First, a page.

While the OFN’s FAWG was able to come up with a way for OpenFlow to understand real-world switches in a uniform manner, its efforts do nothing to address how to map the real-world switch to the TTP model in OpenFlow 1.3.1. And, that means deploying OpenFlow 1.3.1 in real-world deployments is neither quick nor easy.

One resolution to this dilemma comes from an industry source and it takes the form of an open source abstraction layer known as OpenFlow-Data Plan Abstract (OF-DPA) 1.0. OF-DPA essentially homogenizes the underlying switch so that it meets the OpenFlow 1.3.1 model. Or more simply put, it takes an SUV or sedan and makes it look like a generic car model.

With little doubt, OpenFlow is hoping to play a critical role in transforming the future of networking. OpenFlow 1.3.1 and TTPs, by enabling OpenFlow on industry standard switches, also aims to contribute to that transformation. Now, developments like OF-DPA are taking things one step further by making deployment of SDN in existing switch networks quick and easy. These advances bode well for enabling SDN on carrier networks, and that means network administrators will be able to roll out new services and functionality faster and with fewer errors, and more easily balance network loads. It’s capabilities like this that make SDN such a compelling answer to the complex challenges facing today’s networks and data centers.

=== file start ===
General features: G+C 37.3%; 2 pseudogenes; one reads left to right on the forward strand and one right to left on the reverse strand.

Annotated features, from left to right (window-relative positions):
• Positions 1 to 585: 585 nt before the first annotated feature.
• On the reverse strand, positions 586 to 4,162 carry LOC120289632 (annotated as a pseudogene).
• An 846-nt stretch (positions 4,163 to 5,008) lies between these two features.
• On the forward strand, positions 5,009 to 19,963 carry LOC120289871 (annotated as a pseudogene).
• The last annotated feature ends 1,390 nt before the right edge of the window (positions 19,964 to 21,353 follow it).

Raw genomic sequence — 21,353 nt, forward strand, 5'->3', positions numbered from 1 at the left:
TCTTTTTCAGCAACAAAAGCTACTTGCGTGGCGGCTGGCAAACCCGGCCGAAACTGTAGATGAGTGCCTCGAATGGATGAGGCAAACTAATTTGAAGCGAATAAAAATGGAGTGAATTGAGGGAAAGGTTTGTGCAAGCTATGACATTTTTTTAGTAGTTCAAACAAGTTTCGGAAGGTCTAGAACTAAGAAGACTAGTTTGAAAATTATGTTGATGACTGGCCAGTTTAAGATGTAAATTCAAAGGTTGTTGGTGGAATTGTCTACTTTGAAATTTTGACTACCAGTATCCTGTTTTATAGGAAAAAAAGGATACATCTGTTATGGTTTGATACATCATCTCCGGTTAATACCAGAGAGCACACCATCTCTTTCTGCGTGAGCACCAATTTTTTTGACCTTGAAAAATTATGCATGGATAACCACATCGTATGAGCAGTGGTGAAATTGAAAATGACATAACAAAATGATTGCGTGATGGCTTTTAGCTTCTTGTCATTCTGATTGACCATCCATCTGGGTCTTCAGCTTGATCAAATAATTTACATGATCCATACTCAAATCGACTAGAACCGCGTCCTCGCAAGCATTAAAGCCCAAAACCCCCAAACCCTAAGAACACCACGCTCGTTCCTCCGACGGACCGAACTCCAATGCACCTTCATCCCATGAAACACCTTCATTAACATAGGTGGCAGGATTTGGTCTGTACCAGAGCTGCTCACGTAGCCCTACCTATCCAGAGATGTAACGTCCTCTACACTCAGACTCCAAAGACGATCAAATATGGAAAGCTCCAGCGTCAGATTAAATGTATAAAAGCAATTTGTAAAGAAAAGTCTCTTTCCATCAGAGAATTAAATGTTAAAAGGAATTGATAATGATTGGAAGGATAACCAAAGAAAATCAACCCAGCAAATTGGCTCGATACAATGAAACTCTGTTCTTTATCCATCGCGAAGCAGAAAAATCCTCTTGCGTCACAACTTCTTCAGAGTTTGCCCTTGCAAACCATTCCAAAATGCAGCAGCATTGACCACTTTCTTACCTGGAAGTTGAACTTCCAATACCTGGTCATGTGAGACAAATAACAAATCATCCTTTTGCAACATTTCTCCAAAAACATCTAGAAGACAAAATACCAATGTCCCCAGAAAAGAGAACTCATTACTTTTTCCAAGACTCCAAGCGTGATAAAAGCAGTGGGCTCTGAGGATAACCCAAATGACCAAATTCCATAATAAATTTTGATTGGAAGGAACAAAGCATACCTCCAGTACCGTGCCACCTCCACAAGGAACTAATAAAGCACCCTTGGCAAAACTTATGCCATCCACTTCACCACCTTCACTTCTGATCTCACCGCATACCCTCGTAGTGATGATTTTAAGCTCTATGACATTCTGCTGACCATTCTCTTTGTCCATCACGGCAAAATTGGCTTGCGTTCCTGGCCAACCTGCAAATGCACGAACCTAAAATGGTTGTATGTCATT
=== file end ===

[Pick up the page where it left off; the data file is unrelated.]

About the Author

Nicholas (Nick) Ilyadis serves as Vice President and Chief Technical Officer of Broadcom’s Infrastructure and Networking Group (ING), where he is responsible for product strategy and cross portfolio initiatives for a broad portfolio of Ethernet chip products including network switches, high speed controllers, PHYs, enterprise WLAN, SerDes, silicon photonics, processors and security. Prior to Broadcom, Ilyadis served as Vice President of Engineering for Enterprise Data Products at Nortel Networks and held various engineering positions at Digital Equipment Corporation and Itek Optical Systems. Ilyadis holds an MSEE from the University of New Hampshire and a BTEE from the Rochester Institute of Technology. Ilyadis is a senior member of the IEEE and contributes to both the IEEE Computer and Communications Societies.